Current medical literature has supported the efficacy of lumbar medial branch blocks to manage facet joint-related pain. These studies have reported that this combination of powerful steroids and local anesthetic can have immediate and long-lasting pain relieving affects on low back pain. Several randomized controlled trials have also documented the importance of lumbar medial branch blocks for diagnosing pain originating in the facet joints. In fact, current medical guidelines suggest the use of medial branch blocks in addition to imaging studies to help diagnose lumbar facet pain. Research has supported the role of facet joint injections as both a therapeutic and diagnostic tool to manage lower back pain.
One recently reported study evaluated the outcome of facet joint injections in patients with low back pain. During this investigation, patients were monitored for a period of nine months after receiving facet joint injections for lumbar pain. The results of the investigation revealed that the facet injections were successful in alleviating pain in 74% of the test participants.
Studies have also focused on the accuracy of diagnostic lumbar medial branch blocks. One study reported in a 2009
edition of Pain Physician,
conducted a two-year follow-up of patients that received diagnostic lumbar medial branch blocks to investigate for potential facet joint degeneration. The outcome of this study revealed that the diagnostic blocks were successful in identifying the facet joints as the source of pain in 93% of the test subjects after a one-year observational period and 89.5% after a two-year follow-up study. Another study helped to corroborate this information. During this randomized, double-blind, controlled trial, patients were treated with a medial branch block of bupivacaine and a steroidal medication; they were then assessed after one year. During this year-long study, physicians administered three to four injections to the patients. The results of this study revealed that 83% of the patients with neck pain and 79% of patients with upper
back pain showed significant functional improvement and pain relief at the conclusion of the study.
Cervical medial branch blocks have a low incidence of side-effects, and provide moderate short-term relief from neck pain. Thoracic medial branch blocks can control upper- and mid-back pain. They have been reported to restore at least 50% normal functions in over 80% of patients, over a period of two years. Lumbar medial branch blocks control lower back pain, and can restore at least 40% normal function with a decrease of approximately 50% in pain experienced. Cervical, lumbar, and thoracic medial branch blocks are also useful in diagnosing the cause of spinal problems, i.e. in evaluating the possibility of facet joint arthritis or damage as the source of pain.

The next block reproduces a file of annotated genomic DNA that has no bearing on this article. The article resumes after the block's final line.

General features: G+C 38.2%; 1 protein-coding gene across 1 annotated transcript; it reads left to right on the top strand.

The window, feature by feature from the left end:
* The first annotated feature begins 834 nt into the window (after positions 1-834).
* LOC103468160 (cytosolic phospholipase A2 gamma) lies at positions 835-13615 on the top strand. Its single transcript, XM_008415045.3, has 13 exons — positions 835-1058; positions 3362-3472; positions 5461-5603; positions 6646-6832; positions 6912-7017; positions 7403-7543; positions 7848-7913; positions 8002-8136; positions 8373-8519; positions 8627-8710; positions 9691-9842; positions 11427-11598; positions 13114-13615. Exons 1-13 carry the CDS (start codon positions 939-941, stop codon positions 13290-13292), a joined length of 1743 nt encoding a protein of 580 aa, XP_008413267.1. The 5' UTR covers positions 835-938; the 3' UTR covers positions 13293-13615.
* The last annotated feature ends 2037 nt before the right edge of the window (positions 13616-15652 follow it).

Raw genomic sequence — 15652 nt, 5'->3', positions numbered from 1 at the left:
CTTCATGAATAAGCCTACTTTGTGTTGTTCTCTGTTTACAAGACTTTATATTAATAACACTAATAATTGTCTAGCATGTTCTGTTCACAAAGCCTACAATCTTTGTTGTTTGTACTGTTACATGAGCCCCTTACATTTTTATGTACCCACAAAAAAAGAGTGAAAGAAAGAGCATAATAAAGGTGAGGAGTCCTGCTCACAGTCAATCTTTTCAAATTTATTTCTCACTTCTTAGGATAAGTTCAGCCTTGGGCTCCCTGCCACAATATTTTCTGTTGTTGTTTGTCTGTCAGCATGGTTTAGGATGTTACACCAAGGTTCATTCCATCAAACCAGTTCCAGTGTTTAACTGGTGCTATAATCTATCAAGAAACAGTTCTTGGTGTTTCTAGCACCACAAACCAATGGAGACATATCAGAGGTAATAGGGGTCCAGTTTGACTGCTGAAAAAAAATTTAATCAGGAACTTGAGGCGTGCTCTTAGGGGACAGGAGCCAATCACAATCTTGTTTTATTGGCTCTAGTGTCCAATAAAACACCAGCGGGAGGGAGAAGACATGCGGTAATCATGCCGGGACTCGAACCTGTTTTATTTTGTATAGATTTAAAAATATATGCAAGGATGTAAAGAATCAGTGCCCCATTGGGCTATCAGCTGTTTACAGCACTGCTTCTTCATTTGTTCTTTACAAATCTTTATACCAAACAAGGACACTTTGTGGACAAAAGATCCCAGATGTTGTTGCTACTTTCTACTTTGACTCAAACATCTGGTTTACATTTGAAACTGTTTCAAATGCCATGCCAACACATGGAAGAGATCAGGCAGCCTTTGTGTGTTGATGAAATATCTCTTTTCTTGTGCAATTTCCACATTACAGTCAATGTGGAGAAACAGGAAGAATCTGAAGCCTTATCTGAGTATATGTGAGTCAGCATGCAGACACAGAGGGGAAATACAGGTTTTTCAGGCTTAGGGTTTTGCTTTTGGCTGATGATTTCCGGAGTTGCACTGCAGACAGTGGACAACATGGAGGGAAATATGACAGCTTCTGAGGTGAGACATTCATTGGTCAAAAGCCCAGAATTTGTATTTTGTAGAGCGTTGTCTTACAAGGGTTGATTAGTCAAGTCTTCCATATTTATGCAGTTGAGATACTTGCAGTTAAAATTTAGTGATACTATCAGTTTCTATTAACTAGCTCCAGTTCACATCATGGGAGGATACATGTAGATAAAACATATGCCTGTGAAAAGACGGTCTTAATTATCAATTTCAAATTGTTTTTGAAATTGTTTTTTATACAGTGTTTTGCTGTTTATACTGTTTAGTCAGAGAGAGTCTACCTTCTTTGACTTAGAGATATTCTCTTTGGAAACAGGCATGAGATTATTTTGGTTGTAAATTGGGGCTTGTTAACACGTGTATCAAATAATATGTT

The American Society of Regional Anesthesia and Pain Medicine published a recent study that examined the clinical outcomes of cervical medial branch blocks in diagnosing facet syndrome. During this study, patients with facet-related neck pain were given cervical medial branch blocks using ultrasound guidance. The results indicated that cervical medial branch blocks had positive therapeutic as well as diagnostic outcomes in approximately 94% of the cases.
Facet joint injections and medial branch blocks are effective in controlling the pain associated with facet joint arthritis and back pain. The anesthetic injected relieves pain while the steroid acts to reduce the inflammation and irritation associated with arthritis or joint damage. Research has shown that the treatment is used in controlling pain originating from facet joints in the vertebrae of the neck, upper and lower back. It is also employed in diagnosing the cause of pain in these areas. Facet joint injections and medial branch blocks provide pain relief in the short to medium term, and restore a significant degree of function and normal daily activities to patients receiving this treatment. They remain a conservative option to help pain specialists find the precise location of pain in the spine and eliminate it without the use of invasive back or neck surgery.